phlip
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### Re: Base pi

So noted. I've never really learned anything TeX-related properly... just picked it up from osmosis.

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Talith
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### Re: Base pi

You can use \dots instead of \ldots which I think implies that dots on the line of writing are more commonly used than their centered colleagues. $$\dots \mbox{} \ldots$$

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### Re: Base pi

Talith wrote:You can use \dots instead of \ldots which I think implies that dots on the line of writing are more commonly used than their centered colleagues. $$\dots \mbox{} \ldots$$

Actually, if this were real Latex, I think \dots is implemented in such a way that it automatically chooses between centered and lowered dots based on context. However, it seems that jsMath doesn't do this, and always uses lowered dots for the \dots command. So I don't think your conclusion is justified.
I'm looking forward to the day when the SNES emulator on my computer works by emulating the elementary particles in an actual, physical box with Nintendo stamped on the side.

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Talith
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### Re: Base pi

I think we've gone slightly off topic, but thanks for disproving my hypothesis.

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### Re: Base pi

Talith wrote:I think we've gone slightly off topic, but thanks for disproving my hypothesis.

Yes and no. The topic was "are non-integer bases interesting?" The fact that the thread went off topic is very relevant, and tells as that the answer is no.
I'm looking forward to the day when the SNES emulator on my computer works by emulating the elementary particles in an actual, physical box with Nintendo stamped on the side.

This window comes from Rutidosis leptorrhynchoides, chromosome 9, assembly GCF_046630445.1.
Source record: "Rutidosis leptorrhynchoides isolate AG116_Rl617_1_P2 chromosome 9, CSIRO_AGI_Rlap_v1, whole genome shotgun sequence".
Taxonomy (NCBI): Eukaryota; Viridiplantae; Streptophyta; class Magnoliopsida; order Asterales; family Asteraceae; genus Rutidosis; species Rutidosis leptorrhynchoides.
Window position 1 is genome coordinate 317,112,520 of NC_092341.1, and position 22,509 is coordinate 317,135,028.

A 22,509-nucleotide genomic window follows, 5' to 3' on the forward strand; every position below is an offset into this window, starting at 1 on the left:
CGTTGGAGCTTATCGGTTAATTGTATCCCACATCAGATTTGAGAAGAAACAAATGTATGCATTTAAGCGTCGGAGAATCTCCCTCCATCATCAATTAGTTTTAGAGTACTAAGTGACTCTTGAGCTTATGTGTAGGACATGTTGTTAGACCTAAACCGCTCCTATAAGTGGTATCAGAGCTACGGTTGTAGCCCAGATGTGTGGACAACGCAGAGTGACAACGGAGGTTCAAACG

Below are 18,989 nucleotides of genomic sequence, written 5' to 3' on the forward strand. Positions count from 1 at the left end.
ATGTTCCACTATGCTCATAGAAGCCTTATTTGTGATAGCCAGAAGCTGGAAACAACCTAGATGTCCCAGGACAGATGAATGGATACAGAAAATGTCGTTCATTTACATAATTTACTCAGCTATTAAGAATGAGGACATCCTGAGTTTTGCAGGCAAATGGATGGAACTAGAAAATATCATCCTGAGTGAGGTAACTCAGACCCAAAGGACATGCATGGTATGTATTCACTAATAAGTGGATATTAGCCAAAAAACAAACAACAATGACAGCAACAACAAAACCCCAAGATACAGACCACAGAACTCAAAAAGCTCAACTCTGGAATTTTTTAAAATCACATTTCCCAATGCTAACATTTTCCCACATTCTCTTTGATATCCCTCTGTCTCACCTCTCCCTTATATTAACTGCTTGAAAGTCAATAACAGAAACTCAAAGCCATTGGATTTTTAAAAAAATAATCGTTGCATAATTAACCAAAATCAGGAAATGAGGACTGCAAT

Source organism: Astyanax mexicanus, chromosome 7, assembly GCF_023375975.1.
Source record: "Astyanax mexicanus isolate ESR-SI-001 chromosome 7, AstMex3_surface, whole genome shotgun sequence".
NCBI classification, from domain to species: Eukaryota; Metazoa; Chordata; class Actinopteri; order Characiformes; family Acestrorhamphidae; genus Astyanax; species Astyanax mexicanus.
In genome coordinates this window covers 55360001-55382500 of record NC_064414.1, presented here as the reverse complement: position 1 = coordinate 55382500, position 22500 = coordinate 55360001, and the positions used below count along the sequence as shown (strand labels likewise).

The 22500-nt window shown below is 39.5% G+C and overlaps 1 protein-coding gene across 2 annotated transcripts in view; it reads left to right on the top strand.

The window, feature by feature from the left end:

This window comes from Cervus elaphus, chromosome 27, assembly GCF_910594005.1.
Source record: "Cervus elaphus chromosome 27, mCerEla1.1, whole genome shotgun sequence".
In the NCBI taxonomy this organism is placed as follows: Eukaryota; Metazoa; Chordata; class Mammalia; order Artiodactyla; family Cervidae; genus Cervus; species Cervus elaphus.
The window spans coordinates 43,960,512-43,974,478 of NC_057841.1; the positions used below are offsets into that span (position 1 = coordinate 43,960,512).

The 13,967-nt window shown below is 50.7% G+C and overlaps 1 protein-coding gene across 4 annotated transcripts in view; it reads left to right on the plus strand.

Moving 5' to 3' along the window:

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### Re: Base pi

Give it some credit, I see 5 posts on topic. That's mildly intriguing at the least!

jestingrabbit
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### Re: Base pi

Probably the most interesting thing about non integer bases is that its hard to work out what the admissability criteria for the representation of a number should be. For instance, in base [imath]\sqrt{2}[/imath] its pretty easy to see that there are two representations of 2: 100 and something very messy. That's not true of integer bases (just never let a representation have a number value that exceeds the base, and don't let it end in an infinite string of bbbbbb...), nor in fact phinary (never let 11 appear and never let it end with 10101010101...). But in more complicated bases, its less clear what we can and shouldn't allow.
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phlip
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### Re: Base pi

Maybe a rule like... Take the representation at any point, cut off everything before that point, and move the decimal point (or whatever you call it in an arbitrary base) to just before the cutoff. So, for instance, you could take abcde.fghijk... and get 0.cdefghijk... or 0.ijk... or many other things. If the resulting number is >= 1, then the representation is bad. If the resulting number is <1 for all possible cutoffs, the representation is good.

So, for integer bases, this means no 0.999...-like representations, because 0.999... = 1.
For phinary, 0.11abcd... >= 0.10101010... = 1, so we don't use any representations that contain 11 or end 101010....